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Arc de Triomphe

The Arc de Triomphe at night

Place Charles de Gaulle The Arc de Triomphe is a monument in Paris that stands in the centre of the Place Charles de Gaulle, (also known as the Place de l'toile), at the western end of the Champs-lyses. [1] Officially, it is the Arc de Triomphe de l'toile, as the smaller Arc de Triomphe du Carrousel exists nearby. The triumphal arch honours those who fought for France, particularly during the Napoleonic Wars. On the inside and the top of the arc there are all of the names of generals and wars fought. Underneath is the tomb of the unknown soldier from World War I. The Arc is the linchpin of the historic axis (Axe historique) a sequence of monuments and grand thoroughfares on a route which goes from the courtyard of the Louvre Palace, to the Arche de la Dfense. The monument was designed by Jean Chalgrin in 1806, and its

iconographic program pitted heroically nude French youths against bearded Germanic warriors in chain mail. It set the tone for public monuments, with triumphant patriotic messages, until World War I. The monument stands 50 m (160 ft) in height, 45 m (148 ft) wide and 22 m (72 ft) deep. The large vault is -29.19 m (95.8 ft) high and 14.62 m (48.0 ft) wide. The small vault is 18.68 m (61.3 ft) high and 8.44 m (27.7 ft) wide. It is the second largest triumphal arch in existence.[2] Its design was inspired by the Roman Arch of Titus. The Arc de Triomphe is so colossal that three weeks after the Paris victory parade in 1919, marking the end of hostilities in World War I, Charles Godefroy flew his Nieuport biplane through it, with the event captured on newsreel.[3][4][5]


1 History 2 The design 3 The Unknown Soldier 4 Details 5 Access 6 See also 7 References 8 External links

[edit] History

There was a pre-Napoleonic (1758) proposal by Charles Ribart for an elephant-shaped building on the location of the current arch.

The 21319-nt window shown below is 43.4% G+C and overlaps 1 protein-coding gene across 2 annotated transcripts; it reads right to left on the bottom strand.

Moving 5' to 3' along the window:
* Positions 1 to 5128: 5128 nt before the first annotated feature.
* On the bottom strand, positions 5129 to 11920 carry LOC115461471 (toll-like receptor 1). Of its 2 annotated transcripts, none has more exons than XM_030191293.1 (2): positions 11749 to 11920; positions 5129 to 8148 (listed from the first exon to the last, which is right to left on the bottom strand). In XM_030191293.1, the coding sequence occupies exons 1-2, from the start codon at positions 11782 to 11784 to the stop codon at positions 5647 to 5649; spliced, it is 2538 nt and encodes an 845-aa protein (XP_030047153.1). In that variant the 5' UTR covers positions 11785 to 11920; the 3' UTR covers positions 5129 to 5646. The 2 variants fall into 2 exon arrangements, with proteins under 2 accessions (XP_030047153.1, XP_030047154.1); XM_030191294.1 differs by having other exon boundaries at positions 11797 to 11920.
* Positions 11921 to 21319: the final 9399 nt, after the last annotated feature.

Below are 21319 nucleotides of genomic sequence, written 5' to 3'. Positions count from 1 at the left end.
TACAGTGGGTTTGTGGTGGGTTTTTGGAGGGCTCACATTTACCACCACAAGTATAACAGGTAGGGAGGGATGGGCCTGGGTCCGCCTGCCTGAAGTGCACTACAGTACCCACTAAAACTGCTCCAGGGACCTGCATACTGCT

Avenues radiate from the Arc de Triomphe in Place de l'toile.

The Arc de Triomphe from the Place Charles de Gaulle It is located on the right bank of the Seine River. It forms the backdrop for an impressive urban ensemble in Paris. The monument surmounts the hill of Chaillot at the center of a pentagon-shaped configuration of radiating avenues. It was commissioned in 1806 after the victory at Austerlitz by Emperor Napoleon at the peak of his fortunes. Laying the foundations alone took two years, and in 1810 when Napoleon entered Paris from the west with his bride Archduchess Marie-Louise of Austria, he had a wooden mock-up of the completed arch constructed. The architect Jean Chalgrin died in 1811, and the work was taken over by Jean-Nicolas Huyot. During the Bourbon Restoration, construction was halted and it would not be completed until the reign of King Louis-Philippe, in 183336 when the architects on site were Goust, then Huyot, under the direction of Hricart de Thury. Napoleon's body passed under it on 15 December 1840 on its way to its second and final resting place at the Invalides.[6] The body of Victor Hugo was exposed under the Arch during the night of the 22 May 1885, prior to burial in the Panthon. The sword carried by the Republic in the Marseillaise relief broke off on the day, it is said, that the Battle of Verdun began in 1916. The relief was immediately hidden by tarpaulins to conceal the accident and avoid any undesired ominous interpretations[citation needed].

On August 7, 1919, Charles Godefroy successfully flew his biplane under the Arch [7] . Jean Navarre was the pilot who was tasked to make the flight, but he died on July 10 the same year when he crashed near Villacoublay while training for the flight. Following its construction, the Arc de Triomphe became the rallying point of French troops parading after successful military campaigns and for the annual Bastille Day Military Parade. Famous victory marches around or under the Arc have included the Germans in 1871, the French in 1919, the Germans in 1940,[8] and the French and Allies in 1944[9] and 1945. A United States postage stamp from 1945 shows the Arc in the background as victorious American troops march down the Champs-lyses and U.S. airplanes fly overhead.